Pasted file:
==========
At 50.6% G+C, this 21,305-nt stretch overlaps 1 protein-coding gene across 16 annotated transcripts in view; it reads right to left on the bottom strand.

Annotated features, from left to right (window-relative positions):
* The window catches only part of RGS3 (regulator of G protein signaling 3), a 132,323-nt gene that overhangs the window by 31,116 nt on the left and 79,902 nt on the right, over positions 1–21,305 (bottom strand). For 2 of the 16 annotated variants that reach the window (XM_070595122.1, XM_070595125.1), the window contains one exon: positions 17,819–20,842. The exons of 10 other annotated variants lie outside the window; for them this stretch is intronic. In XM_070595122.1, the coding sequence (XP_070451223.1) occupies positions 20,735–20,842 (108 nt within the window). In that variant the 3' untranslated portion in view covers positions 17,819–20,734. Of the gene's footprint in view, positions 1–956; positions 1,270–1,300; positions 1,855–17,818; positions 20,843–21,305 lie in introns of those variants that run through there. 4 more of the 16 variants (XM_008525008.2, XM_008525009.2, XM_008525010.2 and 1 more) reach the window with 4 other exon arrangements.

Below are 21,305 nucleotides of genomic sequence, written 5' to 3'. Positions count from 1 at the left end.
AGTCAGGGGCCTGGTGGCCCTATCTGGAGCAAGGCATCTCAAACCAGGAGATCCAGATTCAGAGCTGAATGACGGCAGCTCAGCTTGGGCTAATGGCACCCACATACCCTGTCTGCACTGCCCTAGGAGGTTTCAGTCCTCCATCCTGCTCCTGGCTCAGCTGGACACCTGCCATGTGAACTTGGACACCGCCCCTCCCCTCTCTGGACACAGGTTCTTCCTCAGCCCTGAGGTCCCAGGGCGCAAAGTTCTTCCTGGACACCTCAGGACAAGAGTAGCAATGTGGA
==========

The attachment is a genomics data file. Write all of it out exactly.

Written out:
At 50.6% G+C, this 21,305-nt stretch overlaps 1 protein-coding gene across 16 annotated transcripts in view; it reads right to left on the bottom strand.

Annotated features, from left to right (window-relative positions):
* The window catches only part of RGS3 (regulator of G protein signaling 3), a 132,323-nt gene that overhangs the window by 31,116 nt on the left and 79,902 nt on the right, over positions 1–21,305 (bottom strand). For 2 of the 16 annotated variants that reach the window (XM_070595122.1, XM_070595125.1), the window contains one exon: positions 17,819–20,842. The exons of 10 other annotated variants lie outside the window; for them this stretch is intronic. In XM_070595122.1, the coding sequence (XP_070451223.1) occupies positions 20,735–20,842 (108 nt within the window). In that variant the 3' untranslated portion in view covers positions 17,819–20,734. Of the gene's footprint in view, positions 1–956; positions 1,270–1,300; positions 1,855–17,818; positions 20,843–21,305 lie in introns of those variants that run through there. 4 more of the 16 variants (XM_008525008.2, XM_008525009.2, XM_008525010.2 and 1 more) reach the window with 4 other exon arrangements.

Below are 21,305 nucleotides of genomic sequence, written 5' to 3'. Positions count from 1 at the left end.
AGTCAGGGGCCTGGTGGCCCTATCTGGAGCAAGGCATCTCAAACCAGGAGATCCAGATTCAGAGCTGAATGACGGCAGCTCAGCTTGGGCTAATGGCACCCACATACCCTGTCTGCACTGCCCTAGGAGGTTTCAGTCCTCCATCCTGCTCCTGGCTCAGCTGGACACCTGCCATGTGAACTTGGACACCGCCCCTCCCCTCTCTGGACACAGGTTCTTCCTCAGCCCTGAGGTCCCAGGGCGCAAAGTTCTTCCTGGACACCTCAGGACAAGAGTAGCAATGTGGA